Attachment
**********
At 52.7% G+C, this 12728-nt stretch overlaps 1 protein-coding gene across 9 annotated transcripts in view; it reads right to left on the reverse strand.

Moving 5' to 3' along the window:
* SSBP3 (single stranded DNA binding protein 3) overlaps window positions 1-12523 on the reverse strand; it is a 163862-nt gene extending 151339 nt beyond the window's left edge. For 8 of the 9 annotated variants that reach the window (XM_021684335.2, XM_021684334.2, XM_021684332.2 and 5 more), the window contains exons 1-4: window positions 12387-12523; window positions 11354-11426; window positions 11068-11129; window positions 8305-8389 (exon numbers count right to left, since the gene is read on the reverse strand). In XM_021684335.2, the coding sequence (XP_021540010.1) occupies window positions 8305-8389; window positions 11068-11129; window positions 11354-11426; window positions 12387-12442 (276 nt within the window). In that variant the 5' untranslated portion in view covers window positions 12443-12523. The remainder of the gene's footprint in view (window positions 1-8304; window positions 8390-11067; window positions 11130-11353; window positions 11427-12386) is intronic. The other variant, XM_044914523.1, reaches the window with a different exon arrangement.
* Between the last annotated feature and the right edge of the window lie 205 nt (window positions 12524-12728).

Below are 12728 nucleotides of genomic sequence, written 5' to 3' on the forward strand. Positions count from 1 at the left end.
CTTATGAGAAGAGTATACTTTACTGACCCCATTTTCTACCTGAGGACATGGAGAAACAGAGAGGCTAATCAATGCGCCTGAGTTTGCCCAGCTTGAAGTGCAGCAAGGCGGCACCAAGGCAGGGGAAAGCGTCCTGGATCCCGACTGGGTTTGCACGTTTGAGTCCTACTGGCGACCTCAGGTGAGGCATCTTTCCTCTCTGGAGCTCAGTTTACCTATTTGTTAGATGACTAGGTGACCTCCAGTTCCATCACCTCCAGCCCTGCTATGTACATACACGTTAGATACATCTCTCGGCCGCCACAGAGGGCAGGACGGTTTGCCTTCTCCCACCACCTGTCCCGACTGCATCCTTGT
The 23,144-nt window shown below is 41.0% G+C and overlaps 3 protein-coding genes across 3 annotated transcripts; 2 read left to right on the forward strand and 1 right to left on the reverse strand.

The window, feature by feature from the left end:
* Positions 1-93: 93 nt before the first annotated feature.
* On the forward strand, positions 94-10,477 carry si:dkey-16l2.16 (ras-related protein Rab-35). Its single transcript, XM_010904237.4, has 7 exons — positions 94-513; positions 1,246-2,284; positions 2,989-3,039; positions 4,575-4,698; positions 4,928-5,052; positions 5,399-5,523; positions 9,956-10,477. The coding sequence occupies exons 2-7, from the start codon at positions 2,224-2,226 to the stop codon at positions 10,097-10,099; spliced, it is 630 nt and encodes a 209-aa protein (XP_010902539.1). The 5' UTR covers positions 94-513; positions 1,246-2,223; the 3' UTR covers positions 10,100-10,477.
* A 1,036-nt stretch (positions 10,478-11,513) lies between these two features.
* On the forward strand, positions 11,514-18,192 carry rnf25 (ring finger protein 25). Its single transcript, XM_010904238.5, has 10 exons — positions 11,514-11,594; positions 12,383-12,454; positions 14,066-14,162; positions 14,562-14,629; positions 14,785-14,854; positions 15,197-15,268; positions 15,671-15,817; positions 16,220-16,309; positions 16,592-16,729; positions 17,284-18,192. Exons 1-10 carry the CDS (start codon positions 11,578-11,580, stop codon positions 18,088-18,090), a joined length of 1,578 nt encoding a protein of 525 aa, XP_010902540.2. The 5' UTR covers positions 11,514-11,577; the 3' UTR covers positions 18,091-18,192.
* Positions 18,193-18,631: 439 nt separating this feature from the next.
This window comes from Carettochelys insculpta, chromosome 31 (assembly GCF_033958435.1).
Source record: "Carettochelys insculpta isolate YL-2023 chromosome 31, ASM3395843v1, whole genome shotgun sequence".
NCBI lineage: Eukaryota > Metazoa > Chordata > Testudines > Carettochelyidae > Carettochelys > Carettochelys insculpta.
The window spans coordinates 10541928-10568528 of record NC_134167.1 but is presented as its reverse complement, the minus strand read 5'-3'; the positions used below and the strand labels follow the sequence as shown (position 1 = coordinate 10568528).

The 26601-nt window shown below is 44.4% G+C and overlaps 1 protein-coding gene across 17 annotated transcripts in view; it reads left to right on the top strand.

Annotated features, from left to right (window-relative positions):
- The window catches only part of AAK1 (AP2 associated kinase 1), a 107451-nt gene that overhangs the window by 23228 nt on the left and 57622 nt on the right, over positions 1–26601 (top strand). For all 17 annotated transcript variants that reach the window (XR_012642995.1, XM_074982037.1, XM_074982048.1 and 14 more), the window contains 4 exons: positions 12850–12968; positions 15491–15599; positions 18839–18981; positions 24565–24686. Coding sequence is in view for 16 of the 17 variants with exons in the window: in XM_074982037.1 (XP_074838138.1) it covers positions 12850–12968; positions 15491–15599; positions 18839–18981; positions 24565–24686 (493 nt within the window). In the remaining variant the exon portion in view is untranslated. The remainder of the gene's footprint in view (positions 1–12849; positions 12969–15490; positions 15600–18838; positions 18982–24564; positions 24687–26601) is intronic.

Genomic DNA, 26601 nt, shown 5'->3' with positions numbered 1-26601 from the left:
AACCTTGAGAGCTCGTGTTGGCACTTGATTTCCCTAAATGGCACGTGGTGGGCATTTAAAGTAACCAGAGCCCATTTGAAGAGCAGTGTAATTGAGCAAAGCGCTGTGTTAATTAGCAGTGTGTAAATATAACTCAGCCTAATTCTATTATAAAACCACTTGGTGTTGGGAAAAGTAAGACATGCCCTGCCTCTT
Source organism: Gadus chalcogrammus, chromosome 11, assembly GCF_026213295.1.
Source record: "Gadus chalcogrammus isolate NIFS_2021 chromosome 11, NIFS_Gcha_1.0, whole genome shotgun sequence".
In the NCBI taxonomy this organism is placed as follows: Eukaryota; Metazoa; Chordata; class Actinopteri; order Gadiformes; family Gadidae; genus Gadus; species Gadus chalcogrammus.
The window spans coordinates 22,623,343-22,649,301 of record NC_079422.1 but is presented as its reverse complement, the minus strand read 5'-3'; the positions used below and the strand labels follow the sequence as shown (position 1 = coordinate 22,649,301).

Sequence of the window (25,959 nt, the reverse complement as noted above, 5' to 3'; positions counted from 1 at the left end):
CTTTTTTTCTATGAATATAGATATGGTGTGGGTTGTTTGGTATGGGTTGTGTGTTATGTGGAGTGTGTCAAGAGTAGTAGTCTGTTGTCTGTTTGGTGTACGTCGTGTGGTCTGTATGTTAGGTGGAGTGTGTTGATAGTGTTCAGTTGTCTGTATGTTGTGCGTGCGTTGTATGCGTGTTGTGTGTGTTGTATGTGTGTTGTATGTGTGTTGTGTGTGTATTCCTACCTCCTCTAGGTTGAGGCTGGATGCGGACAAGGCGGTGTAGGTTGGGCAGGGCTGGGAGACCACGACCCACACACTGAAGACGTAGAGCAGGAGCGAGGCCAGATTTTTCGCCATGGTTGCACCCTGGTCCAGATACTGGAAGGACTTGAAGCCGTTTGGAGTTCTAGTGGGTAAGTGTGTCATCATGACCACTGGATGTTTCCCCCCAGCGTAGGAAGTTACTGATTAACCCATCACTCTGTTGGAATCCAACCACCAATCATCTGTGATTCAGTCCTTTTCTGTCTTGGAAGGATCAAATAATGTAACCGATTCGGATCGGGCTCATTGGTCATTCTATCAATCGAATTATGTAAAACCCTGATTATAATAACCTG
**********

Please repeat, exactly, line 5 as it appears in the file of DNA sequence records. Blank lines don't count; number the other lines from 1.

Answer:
Below are 12728 nucleotides of genomic sequence, written 5' to 3' on the forward strand. Positions count from 1 at the left end.